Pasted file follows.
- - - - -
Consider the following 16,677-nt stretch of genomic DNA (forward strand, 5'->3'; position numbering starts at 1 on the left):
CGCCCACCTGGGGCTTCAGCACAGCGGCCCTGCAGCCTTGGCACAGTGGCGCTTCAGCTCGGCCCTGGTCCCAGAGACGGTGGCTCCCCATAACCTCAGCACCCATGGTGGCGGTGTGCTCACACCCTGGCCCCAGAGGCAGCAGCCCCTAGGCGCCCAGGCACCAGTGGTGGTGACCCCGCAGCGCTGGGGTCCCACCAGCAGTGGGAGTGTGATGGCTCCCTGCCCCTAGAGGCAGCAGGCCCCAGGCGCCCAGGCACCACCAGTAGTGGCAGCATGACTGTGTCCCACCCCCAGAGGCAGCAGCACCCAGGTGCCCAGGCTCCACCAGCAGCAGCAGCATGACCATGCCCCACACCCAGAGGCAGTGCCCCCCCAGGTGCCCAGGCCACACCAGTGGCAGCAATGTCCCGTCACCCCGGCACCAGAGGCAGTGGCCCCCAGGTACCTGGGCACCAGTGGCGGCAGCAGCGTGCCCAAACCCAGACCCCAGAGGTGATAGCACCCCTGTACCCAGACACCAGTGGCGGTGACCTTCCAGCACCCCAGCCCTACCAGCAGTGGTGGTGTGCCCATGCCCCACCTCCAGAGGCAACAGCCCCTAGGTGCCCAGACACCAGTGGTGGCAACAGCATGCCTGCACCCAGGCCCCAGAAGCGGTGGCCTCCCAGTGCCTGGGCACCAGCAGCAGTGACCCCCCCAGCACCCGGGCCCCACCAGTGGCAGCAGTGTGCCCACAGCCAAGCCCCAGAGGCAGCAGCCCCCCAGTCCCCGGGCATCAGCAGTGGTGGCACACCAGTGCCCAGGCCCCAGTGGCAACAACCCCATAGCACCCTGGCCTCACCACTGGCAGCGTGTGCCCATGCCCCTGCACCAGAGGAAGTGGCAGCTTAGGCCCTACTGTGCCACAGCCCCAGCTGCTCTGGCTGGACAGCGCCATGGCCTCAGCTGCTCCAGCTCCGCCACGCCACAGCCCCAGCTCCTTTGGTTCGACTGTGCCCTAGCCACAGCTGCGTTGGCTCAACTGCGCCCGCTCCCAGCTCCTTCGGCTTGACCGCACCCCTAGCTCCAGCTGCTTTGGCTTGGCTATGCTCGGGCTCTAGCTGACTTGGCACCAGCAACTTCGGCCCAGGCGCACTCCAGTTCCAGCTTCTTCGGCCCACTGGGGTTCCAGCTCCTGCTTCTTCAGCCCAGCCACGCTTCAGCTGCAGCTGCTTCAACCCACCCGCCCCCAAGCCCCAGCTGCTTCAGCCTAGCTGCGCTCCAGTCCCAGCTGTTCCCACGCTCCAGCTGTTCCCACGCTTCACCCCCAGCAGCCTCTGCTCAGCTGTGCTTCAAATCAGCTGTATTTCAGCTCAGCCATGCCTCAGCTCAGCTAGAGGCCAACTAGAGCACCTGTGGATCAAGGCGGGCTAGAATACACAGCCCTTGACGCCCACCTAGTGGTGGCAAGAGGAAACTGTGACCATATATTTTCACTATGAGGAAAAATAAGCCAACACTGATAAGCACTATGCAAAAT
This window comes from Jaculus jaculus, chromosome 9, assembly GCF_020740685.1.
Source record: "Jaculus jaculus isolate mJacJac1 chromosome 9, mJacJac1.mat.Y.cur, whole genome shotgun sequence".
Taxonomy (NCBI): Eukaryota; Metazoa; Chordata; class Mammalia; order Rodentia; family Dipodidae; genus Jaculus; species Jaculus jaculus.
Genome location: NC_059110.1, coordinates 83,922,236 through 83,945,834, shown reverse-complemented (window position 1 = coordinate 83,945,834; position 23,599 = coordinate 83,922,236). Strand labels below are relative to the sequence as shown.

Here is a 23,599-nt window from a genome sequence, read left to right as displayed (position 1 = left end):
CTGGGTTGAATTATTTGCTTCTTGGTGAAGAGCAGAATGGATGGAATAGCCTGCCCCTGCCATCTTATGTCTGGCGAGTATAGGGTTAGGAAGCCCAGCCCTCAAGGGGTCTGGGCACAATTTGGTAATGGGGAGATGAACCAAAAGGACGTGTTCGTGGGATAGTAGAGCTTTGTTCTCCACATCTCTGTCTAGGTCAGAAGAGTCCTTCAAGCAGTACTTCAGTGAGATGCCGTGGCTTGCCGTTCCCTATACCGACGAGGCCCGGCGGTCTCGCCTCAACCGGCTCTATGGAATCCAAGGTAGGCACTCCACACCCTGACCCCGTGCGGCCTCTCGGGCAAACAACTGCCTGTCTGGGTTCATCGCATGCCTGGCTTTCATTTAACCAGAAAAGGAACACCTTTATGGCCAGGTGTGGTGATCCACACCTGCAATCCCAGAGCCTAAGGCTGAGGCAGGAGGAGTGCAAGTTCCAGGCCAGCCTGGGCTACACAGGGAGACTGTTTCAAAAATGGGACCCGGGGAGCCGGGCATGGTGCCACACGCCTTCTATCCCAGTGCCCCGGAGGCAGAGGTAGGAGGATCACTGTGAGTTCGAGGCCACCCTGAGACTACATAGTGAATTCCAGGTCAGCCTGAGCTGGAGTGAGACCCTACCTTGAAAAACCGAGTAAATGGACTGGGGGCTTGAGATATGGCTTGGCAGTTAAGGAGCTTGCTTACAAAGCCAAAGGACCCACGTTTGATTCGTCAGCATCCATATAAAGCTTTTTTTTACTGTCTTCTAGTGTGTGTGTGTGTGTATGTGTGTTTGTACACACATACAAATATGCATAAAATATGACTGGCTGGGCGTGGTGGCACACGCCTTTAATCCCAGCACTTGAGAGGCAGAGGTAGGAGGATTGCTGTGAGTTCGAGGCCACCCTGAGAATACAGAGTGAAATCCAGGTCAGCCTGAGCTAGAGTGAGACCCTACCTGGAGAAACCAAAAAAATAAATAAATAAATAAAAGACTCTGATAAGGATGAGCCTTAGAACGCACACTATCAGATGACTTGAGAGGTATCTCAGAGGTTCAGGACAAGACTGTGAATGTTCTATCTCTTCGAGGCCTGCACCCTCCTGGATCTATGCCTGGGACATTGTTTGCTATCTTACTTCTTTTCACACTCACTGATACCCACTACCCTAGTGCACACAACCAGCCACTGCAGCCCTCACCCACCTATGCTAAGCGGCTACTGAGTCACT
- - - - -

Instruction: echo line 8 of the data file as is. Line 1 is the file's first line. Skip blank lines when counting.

CTGGGTTGAATTATTTGCTTCTTGGTGAAGAGCAGAATGGATGGAATAGCCTGCCCCTGCCATCTTATGTCTGGCGAGTATAGGGTTAGGAAGCCCAGCCCTCAAGGGGTCTGGGCACAATTTGGTAATGGGGAGATGAACCAAAAGGACGTGTTCGTGGGATAGTAGAGCTTTGTTCTCCACATCTCTGTCTAGGTCAGAAGAGTCCTTCAAGCAGTACTTCAGTGAGATGCCGTGGCTTGCCGTTCCCTATACCGACGAGGCCCGGCGGTCTCGCCTCAACCGGCTCTATGGAATCCAAGGTAGGCACTCCACACCCTGACCCCGTGCGGCCTCTCGGGCAAACAACTGCCTGTCTGGGTTCATCGCATGCCTGGCTTTCATTTAACCAGAAAAGGAACACCTTTATGGCCAGGTGTGGTGATCCACACCTGCAATCCCAGAGCCTAAGGCTGAGGCAGGAGGAGTGCAAGTTCCAGGCCAGCCTGGGCTACACAGGGAGACTGTTTCAAAAATGGGACCCGGGGAGCCGGGCATGGTGCCACACGCCTTCTATCCCAGTGCCCCGGAGGCAGAGGTAGGAGGATCACTGTGAGTTCGAGGCCACCCTGAGACTACATAGTGAATTCCAGGTCAGCCTGAGCTGGAGTGAGACCCTACCTTGAAAAACCGAGTAAATGGACTGGGGGCTTGAGATATGGCTTGGCAGTTAAGGAGCTTGCTTACAAAGCCAAAGGACCCACGTTTGATTCGTCAGCATCCATATAAAGCTTTTTTTTACTGTCTTCTAGTGTGTGTGTGTGTGTATGTGTGTTTGTACACACATACAAATATGCATAAAATATGACTGGCTGGGCGTGGTGGCACACGCCTTTAATCCCAGCACTTGAGAGGCAGAGGTAGGAGGATTGCTGTGAGTTCGAGGCCACCCTGAGAATACAGAGTGAAATCCAGGTCAGCCTGAGCTAGAGTGAGACCCTACCTGGAGAAACCAAAAAAATAAATAAATAAATAAAAGACTCTGATAAGGATGAGCCTTAGAACGCACACTATCAGATGACTTGAGAGGTATCTCAGAGGTTCAGGACAAGACTGTGAATGTTCTATCTCTTCGAGGCCTGCACCCTCCTGGATCTATGCCTGGGACATTGTTTGCTATCTTACTTCTTTTCACACTCACTGATACCCACTACCCTAGTGCACACAACCAGCCACTGCAGCCCTCACCCACCTATGCTAAGCGGCTACTGAGTCACT